Published on 01/02/2015
Everything you own needs some amount of care. Your car’s tires ought to be aired up and its oil changed in order to keep your vehicle running optimally. The gutters on your home should be cleaned of leaves and debris so that they can easily drain water away from your home, instead of toward your foundation. Even your body requires fuel and exercise to keep it in tip-top shape.
Your fine leather goods also need a little maintenance from time to time. They may not demand the type of pampering and coddling of some materials, but leather does need to be looked after to preserve its coveted qualities. How do you care for leather? It’s simple, really.
Photo credit: Great War Observer
Leather requires very little attention to keep it looking its best. Still, it’s wise to give your leather items a good once-over from time to time, and a light cleaning when necessary. How do you clean leather? It takes just a few steps.
Remove dust, hair and debris from leather. You can do this using a vacuum cleaner, can of compressed air, or a dry rag. Just gently blow or brush the leather as if you were dusting furniture.
Wipe down the leather with a damp cloth. Make sure the cloth is clean and only damp, never wet. Simply wipe the surface of your leather lightly with the cloth, then go over it with a clean, dry cloth and allow it to air-dry.
Condition your leather. Commercial conditioning products will help to keep your leather supple and in pristine condition. To condition, apply a light coating of the conditioner to a dry piece of leather, then buff the leather with a clean cloth. Conditioner should be applied once or twice per year.
If you’re dealing with stained leather, you may need a little extra help in the form of saddle soap, which you can buy over-the-counter or make yourself. To clean using saddle soap or similar products, add the solution to a damp cloth and while applying light pressure, rub the surface you wish to clean in a circular motion. Once the leather has been cleaned, wipe the excess cleaner from your leather with a clean, damp cloth and allow the leather to dry completely before conditioning.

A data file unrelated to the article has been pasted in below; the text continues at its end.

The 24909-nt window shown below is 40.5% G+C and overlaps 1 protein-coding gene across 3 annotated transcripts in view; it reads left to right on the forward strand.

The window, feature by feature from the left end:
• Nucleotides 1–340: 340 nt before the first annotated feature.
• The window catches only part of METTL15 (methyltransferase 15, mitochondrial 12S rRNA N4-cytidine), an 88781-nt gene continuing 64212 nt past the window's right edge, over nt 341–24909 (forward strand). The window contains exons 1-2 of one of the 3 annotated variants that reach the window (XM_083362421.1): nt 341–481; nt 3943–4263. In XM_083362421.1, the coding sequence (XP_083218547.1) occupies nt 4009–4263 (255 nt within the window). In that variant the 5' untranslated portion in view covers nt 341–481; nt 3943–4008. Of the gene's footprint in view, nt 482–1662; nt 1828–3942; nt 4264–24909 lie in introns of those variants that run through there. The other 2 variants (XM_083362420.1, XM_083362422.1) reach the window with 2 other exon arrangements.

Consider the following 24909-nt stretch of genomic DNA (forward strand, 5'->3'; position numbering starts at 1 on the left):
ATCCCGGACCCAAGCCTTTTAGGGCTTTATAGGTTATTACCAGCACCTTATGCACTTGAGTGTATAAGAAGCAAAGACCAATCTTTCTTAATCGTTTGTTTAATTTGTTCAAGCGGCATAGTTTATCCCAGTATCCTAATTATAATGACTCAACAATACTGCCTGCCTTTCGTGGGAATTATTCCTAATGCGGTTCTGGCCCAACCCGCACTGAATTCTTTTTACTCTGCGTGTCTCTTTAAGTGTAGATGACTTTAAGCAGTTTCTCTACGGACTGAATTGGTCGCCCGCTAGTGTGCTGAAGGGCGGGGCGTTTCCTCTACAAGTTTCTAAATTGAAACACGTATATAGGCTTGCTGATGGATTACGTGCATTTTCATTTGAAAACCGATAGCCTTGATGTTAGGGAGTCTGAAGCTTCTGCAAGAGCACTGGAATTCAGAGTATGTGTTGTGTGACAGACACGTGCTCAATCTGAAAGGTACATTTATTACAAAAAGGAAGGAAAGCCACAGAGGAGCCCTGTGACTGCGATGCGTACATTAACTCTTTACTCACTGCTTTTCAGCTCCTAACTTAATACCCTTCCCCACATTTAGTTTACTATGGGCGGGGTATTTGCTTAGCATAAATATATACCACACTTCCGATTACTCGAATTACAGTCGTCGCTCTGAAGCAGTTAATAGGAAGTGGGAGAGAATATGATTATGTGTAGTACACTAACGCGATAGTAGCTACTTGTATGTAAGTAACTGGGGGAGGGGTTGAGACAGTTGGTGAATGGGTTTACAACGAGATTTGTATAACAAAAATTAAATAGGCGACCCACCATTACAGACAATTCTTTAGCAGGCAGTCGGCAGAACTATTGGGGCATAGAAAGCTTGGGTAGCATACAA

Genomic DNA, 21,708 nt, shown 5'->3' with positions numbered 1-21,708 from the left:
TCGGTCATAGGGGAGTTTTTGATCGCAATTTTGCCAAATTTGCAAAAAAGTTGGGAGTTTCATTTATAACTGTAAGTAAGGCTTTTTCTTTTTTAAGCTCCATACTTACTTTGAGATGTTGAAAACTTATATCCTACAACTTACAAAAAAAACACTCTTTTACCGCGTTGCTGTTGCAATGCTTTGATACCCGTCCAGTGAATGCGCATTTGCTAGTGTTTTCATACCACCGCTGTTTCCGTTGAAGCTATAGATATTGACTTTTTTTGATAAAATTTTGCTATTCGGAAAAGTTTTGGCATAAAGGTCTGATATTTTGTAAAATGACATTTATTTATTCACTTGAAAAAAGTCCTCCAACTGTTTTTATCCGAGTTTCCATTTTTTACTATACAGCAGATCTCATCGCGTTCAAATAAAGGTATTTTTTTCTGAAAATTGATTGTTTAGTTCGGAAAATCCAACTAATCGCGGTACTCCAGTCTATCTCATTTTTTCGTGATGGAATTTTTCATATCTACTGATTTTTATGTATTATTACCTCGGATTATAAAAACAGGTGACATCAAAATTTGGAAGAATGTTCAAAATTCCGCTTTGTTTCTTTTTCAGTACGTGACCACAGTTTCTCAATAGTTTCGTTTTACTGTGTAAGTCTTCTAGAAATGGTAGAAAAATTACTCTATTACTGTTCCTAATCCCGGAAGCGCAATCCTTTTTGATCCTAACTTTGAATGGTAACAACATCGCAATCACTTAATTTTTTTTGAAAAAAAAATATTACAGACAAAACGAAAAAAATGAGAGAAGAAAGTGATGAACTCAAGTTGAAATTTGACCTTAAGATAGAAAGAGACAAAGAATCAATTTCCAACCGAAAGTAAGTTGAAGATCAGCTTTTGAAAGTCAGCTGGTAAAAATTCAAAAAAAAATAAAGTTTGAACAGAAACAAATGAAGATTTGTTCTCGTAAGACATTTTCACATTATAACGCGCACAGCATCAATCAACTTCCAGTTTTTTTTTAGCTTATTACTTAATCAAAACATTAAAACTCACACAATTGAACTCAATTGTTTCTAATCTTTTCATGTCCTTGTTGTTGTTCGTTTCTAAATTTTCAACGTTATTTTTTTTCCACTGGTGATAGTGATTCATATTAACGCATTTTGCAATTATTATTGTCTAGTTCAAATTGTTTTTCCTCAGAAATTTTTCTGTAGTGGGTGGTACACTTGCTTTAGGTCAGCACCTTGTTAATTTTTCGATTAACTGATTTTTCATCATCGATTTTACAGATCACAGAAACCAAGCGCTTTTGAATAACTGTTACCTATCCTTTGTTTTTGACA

Leather boots and shoes will get a lot more exposure to snow and rain than your leather wallet, backpack or tablet cover ever will. Still, it’s a good to know how to deal with a wet piece of leather. First, do your best to gently wipe your leather item with a clean cloth to absorb any excess moisture. Then, allow the leather to dry naturally. Never put leather over a heater or heating element as it will cause the leather to dry out and eventually crack. Once the leather is dry, you can buff it with a clean cloth if necessary. You can use a silicone spray or similar product to snowproof leather, but be aware that certain snow and waterproofing sprays and waxes could dry out your leather goods, ultimately causing cracking and early aging.
When your leather valuables will not be in-use for an extended period, say, over a long winter or while you’re away on summer vacation, it’s best to store them properly to extend their life. Leather can be kept in bags or boxes to keep them dust-free, and items like backpacks and purses that have large empty caverns, should be stuffed with material or cloth of some sort to help hold their shape. If you live in an especially humid area, you may also wish to place some silica gel crystals or white rice inside your leather items to help absorb excess moisture and prevent mold and mildew.
Taking care of your leather goods is basically trouble-free. With a little attending to and looking after, you can protect your investment easily, and your leather will serve you faithfully for a lifetime.